Morning Bell: Info mostly restored at districts following cyber attacks
Good Wednesday morning!
TODAY: Access to online student information has been mostly restored in three of Oklahoma's largest school districts following a cyber attack, officials said Tuesday.
Oklahoma City Public Schools, Edmond Public Schools and Moore Public Schools were affected to varying degrees by the attack, which made it difficult if not impossible for parents, teachers and school administrators to obtain the information.
On Sunday, the Oklahoma City district reported a "denial of service" attack on Infinite Campus, which houses the district's parent portal.
OKC's top readers recognized
Oklahoma City Public Schools' top summer readers took center stage during a ceremony Monday at Hawthorne Elementary.
Twelve children received Amazon Kindles for compiling the most reading minutes during ReadOKC's annual "Get in the Game" summer reading program.
The program challenges students to read 20 minutes a day, for a total of 1,200 minutes over the summer.
The Top 12 read a combined 90,000 minutes, district officials said.
"Developing a love of reading is the first step toward success in school and in life," said Mary Melon, president and chief executive officer of The Foundation for Oklahoma City Public Schools.
INBOX: Oklahoma's 2018 Teacher of the Year will officially launch her yearlong tour of Oklahoma this week, vowing to visit schools in all 77 counties by June 30.
“This is the ‘Year of the Teacher’ in Oklahoma,” Gradel said. “Despite a shortage of funds for over a decade, there are so many tremendous teachers in Oklahoma who remain devoted to providing the best possible learning opportunities for their students. They deserve to be recognized and respected for their hard work and commitment to excellence, and we must acknowledge the power of teaching and the positive impact our teachers are having across the state.” More from the State Department of Education.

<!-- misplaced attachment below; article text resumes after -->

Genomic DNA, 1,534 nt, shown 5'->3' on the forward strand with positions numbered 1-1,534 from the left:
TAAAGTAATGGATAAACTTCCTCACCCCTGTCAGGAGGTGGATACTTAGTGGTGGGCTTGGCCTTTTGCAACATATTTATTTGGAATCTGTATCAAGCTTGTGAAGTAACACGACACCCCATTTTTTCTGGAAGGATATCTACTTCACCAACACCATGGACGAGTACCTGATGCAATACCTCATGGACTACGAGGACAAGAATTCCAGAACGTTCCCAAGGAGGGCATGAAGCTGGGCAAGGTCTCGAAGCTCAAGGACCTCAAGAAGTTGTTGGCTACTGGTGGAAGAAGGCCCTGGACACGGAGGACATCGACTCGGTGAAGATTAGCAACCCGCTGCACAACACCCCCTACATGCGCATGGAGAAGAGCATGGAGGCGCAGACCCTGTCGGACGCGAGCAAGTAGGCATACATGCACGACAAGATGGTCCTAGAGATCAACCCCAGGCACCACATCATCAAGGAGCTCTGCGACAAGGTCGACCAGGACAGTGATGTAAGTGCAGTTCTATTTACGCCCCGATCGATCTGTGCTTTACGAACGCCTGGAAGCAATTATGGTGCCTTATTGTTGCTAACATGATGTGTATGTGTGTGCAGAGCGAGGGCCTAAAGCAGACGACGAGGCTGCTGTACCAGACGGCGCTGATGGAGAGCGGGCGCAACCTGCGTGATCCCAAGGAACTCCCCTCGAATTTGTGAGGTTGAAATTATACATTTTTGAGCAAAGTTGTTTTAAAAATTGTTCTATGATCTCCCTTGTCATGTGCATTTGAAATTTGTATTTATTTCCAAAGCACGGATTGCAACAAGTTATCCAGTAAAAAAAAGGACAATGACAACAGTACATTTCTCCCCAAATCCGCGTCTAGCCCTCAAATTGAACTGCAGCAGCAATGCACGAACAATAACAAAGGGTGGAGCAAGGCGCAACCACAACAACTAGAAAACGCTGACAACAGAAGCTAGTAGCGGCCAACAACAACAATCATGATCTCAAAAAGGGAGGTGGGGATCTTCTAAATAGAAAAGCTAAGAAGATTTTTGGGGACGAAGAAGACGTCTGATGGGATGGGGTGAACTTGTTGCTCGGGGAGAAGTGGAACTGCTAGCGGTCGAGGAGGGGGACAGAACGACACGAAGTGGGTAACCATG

McAlester launches chronic absence program
McAlester Public Schools implemented a new program this year called the Chronic Absentee Team to help combat chronic absentees among students, reports the McAlester News-Capital.
During a recent interview with the News-Capital, MPS Superintendent Randy Hughes said he believes the program will help students reach their academic goals.
“We want all possible resources available for these kids,” Hughes said. “If a student is falling behind in math, then let’s get them some tutoring.”
The primary function of the CAT program is going to students homes, meeting with the parents and establishing a plan on how to assist the student in allowing the learners to be academically successful.
School officials said the CAT team would begin the year contacting all “no shows” on the current enrollment roster of the school.
According to MPS, 139 students from sixth grade to seniors at the high school were absent during the 2017-2018 school year.
Federal juvenile justice agency drops data collection
Under new administrator Caren Harp, who took office in January, the Office of Juvenile Justice and Delinquency Prevention is essentially dissolving its research arm—which had been the only federal team regularly compiling information on racial patterns in juvenile arrests and incarceration, reports the Marshall Project.
And starting next month, the office will sharply cut back on its oversight of states’ attempts to reduce what is called “disproportionate minority contact” with the criminal justice system, largely by slashing the kinds of data that local agencies must collect. It has also rescinded multiple training manuals that juvenile justice officials around the country had been using to improve racial disparities, in what Attorney General Jeff Sessions said was a correction of unnecessary regulation.